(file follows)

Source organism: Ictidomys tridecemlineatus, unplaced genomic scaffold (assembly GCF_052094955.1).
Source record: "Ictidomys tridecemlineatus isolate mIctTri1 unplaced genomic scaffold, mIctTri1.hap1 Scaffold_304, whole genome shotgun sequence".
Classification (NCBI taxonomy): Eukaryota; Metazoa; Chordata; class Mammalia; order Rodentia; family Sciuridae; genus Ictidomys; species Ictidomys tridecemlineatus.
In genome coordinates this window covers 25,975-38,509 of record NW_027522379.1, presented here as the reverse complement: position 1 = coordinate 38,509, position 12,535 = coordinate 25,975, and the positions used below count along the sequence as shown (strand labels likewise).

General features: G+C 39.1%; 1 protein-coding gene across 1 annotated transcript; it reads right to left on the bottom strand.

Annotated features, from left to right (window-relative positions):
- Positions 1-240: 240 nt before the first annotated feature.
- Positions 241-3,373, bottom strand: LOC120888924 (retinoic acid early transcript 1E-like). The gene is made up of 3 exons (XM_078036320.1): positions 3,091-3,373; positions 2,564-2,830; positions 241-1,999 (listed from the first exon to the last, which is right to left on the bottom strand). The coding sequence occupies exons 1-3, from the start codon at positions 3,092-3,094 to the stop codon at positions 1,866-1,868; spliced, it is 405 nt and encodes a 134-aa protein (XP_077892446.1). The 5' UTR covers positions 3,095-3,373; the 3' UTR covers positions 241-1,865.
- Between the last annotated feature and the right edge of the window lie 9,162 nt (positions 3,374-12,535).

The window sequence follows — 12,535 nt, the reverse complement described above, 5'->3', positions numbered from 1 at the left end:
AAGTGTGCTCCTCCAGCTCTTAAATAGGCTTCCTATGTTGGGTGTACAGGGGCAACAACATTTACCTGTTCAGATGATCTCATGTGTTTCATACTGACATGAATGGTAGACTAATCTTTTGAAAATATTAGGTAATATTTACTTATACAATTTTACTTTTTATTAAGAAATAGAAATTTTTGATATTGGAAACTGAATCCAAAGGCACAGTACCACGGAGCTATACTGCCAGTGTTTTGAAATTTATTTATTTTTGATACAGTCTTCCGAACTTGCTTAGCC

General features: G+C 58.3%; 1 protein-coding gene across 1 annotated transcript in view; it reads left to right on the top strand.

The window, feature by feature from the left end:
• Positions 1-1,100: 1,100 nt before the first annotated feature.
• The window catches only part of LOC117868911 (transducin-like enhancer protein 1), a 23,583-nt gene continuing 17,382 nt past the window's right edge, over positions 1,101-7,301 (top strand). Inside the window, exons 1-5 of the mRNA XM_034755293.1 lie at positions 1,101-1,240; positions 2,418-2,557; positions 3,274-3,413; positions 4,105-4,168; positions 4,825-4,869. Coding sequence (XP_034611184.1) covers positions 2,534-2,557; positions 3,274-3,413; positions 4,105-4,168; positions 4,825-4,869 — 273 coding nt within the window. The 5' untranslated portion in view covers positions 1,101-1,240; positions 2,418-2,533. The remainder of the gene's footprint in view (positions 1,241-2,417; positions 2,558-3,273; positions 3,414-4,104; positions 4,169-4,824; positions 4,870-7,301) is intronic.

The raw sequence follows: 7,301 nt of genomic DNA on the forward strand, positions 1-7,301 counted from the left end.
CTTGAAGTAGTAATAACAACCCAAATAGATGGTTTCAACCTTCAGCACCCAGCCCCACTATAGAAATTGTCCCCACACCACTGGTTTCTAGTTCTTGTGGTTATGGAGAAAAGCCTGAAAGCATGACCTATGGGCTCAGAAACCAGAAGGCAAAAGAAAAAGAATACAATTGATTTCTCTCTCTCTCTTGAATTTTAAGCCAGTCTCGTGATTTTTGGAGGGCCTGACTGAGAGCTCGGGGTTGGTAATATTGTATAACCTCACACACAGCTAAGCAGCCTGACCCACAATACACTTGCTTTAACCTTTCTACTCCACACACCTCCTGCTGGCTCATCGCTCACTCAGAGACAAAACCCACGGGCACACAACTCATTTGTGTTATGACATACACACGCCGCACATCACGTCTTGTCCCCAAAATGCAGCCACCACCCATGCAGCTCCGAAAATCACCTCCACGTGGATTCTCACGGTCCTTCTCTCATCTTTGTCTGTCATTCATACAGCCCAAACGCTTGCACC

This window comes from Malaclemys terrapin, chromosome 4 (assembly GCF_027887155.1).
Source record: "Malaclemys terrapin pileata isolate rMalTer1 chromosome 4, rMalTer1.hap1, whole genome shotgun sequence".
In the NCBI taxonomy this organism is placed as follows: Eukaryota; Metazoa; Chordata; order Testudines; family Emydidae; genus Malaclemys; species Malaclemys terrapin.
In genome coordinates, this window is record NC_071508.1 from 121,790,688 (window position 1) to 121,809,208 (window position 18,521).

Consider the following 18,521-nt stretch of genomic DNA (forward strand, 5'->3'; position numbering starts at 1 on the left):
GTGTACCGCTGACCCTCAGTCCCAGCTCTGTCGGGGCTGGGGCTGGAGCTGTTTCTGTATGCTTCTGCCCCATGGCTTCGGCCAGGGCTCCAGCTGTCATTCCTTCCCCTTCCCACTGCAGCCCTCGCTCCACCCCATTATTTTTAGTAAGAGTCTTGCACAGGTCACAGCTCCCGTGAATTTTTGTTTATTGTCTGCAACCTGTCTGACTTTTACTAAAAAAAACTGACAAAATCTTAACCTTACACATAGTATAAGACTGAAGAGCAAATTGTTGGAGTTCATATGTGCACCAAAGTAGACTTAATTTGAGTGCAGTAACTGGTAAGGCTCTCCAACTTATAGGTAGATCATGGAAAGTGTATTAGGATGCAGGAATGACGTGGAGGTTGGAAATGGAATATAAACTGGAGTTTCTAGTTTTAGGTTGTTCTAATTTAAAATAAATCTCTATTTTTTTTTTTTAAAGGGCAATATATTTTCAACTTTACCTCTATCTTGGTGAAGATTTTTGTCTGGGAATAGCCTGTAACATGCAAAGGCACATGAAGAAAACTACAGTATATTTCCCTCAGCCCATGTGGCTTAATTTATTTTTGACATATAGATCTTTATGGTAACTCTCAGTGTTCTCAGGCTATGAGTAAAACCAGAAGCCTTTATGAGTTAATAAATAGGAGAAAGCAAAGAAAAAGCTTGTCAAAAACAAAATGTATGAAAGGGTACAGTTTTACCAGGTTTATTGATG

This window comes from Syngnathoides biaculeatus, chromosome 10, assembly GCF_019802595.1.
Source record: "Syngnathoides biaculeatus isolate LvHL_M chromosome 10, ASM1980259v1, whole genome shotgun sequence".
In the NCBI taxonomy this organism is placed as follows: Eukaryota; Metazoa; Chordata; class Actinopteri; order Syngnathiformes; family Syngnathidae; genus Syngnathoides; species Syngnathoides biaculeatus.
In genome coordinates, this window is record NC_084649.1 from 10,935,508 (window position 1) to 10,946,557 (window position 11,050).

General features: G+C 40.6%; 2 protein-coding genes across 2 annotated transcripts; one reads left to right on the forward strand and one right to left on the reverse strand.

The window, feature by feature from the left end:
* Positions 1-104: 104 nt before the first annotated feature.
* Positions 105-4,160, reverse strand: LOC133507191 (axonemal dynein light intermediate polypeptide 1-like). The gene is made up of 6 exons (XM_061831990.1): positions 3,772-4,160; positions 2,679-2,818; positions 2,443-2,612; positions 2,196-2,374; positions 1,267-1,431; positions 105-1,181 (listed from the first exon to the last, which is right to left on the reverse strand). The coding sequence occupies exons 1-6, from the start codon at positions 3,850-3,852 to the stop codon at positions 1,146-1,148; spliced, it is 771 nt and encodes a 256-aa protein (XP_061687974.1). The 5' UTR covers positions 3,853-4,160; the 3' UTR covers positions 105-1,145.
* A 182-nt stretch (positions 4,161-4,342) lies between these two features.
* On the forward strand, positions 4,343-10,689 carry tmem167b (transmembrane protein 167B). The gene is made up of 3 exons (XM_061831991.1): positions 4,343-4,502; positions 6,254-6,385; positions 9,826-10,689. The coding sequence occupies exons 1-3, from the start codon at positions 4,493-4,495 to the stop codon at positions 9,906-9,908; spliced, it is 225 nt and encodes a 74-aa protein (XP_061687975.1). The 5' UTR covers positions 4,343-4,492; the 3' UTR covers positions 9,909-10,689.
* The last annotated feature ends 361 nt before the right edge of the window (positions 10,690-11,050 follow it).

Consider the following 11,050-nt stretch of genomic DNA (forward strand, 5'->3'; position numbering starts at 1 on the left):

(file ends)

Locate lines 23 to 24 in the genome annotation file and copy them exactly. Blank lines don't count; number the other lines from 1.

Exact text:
GTGTACCGCTGACCCTCAGTCCCAGCTCTGTCGGGGCTGGGGCTGGAGCTGTTTCTGTATGCTTCTGCCCCATGGCTTCGGCCAGGGCTCCAGCTGTCATTCCTTCCCCTTCCCACTGCAGCCCTCGCTCCACCCCATTATTTTTAGTAAGAGTCTTGCACAGGTCACAGCTCCCGTGAATTTTTGTTTATTGTCTGCAACCTGTCTGACTTTTACTAAAAAAAACTGACAAAATCTTAACCTTACACATAGTATAAGACTGAAGAGCAAATTGTTGGAGTTCATATGTGCACCAAAGTAGACTTAATTTGAGTGCAGTAACTGGTAAGGCTCTCCAACTTATAGGTAGATCATGGAAAGTGTATTAGGATGCAGGAATGACGTGGAGGTTGGAAATGGAATATAAACTGGAGTTTCTAGTTTTAGGTTGTTCTAATTTAAAATAAATCTCTATTTTTTTTTTTTAAAGGGCAATATATTTTCAACTTTACCTCTATCTTGGTGAAGATTTTTGTCTGGGAATAGCCTGTAACATGCAAAGGCACATGAAGAAAACTACAGTATATTTCCCTCAGCCCATGTGGCTTAATTTATTTTTGACATATAGATCTTTATGGTAACTCTCAGTGTTCTCAGGCTATGAGTAAAACCAGAAGCCTTTATGAGTTAATAAATAGGAGAAAGCAAAGAAAAAGCTTGTCAAAAACAAAATGTATGAAAGGGTACAGTTTTACCAGGTTTATTGATG

This window comes from Syngnathoides biaculeatus, chromosome 10, assembly GCF_019802595.1.